One of the major causes of the Spanish-American War was the American public opinion, which was extremely negative towards the Spaniards. The articles written by the Yellow Press drastically swayed this public opinion. The Yellow Press was a newspaper war in New York City between William Randolph Hearst and Joseph Pulitzer. These writers sensationalized the news and often exaggerated the truth and provoked a demand for intervention in Cuba. The American public used these newspapers as their information center for all events that were occurring in Cuba. Hearst and Pulitzer were able to greatly benefit from influencing Americans, increasing their readership from
400, 000 in 1897, to over 1 million readers during the Spanish-American War in 1898.9 Whatever Hearst or Pulitzer had to say was accepted by Americans without thought to the information’s validity. A good example of the Hearst’s Journal exaggerating the truth is an article on the Spanish General Weyler, “There is nothing to prevent his carnal animal brain from running riot with itself in inventing tortures and infamies of blood debauchery”.10 Biased information like this would be handed to the American public day after day, forcing the people to believe that the situation in Cuba required intervention. On February 8, 1898, Hearst once again added fuel to the fire with the publishing of the de Lï¿½me letter.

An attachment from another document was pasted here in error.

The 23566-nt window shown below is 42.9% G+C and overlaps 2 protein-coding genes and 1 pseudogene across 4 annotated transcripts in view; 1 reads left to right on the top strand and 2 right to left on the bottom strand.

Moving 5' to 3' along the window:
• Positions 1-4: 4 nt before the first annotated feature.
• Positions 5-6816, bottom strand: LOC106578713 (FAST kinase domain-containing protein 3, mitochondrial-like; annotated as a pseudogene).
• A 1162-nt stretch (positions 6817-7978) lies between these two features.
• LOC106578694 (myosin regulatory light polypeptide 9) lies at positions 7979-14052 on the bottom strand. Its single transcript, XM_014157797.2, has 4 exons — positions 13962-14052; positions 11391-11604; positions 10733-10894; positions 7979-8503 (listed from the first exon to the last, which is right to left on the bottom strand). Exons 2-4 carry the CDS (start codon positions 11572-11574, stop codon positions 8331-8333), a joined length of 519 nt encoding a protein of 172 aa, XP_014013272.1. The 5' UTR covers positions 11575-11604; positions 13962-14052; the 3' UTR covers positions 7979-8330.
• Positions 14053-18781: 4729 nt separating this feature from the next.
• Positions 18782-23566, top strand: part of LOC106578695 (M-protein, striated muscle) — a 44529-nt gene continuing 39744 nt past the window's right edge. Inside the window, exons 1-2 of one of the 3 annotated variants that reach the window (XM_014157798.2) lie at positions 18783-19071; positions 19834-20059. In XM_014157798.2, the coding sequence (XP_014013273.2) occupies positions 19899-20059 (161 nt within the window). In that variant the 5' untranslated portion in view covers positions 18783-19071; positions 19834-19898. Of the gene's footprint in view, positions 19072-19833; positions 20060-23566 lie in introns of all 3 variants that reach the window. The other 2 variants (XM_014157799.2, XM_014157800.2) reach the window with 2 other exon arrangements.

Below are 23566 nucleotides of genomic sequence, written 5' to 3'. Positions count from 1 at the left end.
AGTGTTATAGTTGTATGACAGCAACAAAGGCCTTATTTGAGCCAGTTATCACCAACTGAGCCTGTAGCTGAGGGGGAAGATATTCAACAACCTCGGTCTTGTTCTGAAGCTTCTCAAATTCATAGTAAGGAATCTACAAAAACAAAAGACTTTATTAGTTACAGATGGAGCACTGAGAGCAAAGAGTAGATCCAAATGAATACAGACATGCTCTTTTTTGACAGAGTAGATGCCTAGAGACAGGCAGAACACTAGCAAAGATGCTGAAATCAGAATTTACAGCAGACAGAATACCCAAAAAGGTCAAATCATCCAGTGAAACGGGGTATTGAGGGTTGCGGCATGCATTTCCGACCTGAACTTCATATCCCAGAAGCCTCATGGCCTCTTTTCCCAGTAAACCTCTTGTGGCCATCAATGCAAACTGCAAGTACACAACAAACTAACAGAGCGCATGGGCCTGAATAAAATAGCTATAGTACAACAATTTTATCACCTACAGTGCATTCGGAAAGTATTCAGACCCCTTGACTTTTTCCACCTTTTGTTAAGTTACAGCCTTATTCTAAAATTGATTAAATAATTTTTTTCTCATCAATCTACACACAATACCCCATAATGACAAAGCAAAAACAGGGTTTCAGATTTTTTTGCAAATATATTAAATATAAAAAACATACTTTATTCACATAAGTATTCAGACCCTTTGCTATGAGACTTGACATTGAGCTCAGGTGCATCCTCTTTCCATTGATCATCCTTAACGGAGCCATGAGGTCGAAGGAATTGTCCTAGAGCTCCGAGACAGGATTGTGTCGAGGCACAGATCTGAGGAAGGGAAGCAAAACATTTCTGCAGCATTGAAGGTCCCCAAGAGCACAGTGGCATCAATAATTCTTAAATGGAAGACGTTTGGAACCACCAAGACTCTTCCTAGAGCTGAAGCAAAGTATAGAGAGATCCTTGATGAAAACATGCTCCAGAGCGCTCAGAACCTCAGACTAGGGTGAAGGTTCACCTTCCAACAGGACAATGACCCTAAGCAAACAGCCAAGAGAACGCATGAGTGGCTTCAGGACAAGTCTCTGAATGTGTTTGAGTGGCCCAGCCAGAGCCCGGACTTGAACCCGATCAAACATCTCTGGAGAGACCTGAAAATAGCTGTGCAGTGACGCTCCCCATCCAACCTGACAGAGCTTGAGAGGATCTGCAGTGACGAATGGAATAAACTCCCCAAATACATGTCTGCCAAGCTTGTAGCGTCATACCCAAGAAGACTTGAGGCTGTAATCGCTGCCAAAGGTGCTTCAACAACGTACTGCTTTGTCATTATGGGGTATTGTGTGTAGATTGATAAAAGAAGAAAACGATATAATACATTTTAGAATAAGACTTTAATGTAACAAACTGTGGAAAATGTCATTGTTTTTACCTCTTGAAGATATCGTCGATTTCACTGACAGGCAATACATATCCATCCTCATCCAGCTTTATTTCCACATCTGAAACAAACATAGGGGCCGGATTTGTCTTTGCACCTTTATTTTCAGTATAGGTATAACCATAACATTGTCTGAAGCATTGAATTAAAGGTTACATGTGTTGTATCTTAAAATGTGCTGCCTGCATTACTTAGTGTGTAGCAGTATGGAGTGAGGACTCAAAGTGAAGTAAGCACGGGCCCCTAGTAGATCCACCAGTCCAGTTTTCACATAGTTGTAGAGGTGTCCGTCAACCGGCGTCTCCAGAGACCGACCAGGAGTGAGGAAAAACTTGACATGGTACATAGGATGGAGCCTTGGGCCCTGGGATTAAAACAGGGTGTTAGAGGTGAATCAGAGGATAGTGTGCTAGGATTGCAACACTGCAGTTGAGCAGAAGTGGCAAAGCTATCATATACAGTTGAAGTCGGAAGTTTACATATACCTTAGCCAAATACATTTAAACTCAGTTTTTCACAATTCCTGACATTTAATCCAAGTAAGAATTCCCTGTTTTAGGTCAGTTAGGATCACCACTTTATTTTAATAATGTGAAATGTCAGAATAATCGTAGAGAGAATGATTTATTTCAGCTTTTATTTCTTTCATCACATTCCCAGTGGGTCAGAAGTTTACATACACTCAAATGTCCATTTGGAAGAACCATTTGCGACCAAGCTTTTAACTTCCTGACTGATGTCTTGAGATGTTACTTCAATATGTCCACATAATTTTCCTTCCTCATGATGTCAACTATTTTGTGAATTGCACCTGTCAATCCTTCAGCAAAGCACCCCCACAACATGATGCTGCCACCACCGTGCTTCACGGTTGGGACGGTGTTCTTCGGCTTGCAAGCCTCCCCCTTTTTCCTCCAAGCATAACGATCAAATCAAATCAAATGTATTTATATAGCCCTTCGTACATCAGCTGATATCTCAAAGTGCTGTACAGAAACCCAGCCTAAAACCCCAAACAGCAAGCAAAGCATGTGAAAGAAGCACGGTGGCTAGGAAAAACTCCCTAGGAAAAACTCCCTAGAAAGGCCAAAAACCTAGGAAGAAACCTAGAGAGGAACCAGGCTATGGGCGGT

The Spanish Ambassador wrote the letter, which was published in the Journal, to a friend, in which the diplomat called U.S. President William McKinley “… a weak man and a bidder for the admiration of the crowd…besides being a common politician…”.11 The letter enraged the American and drove them “to a new level of hysteria”.12 Although the letter did not have major economical or political impact, besides on McKinley’s ego, the social implications were enormous.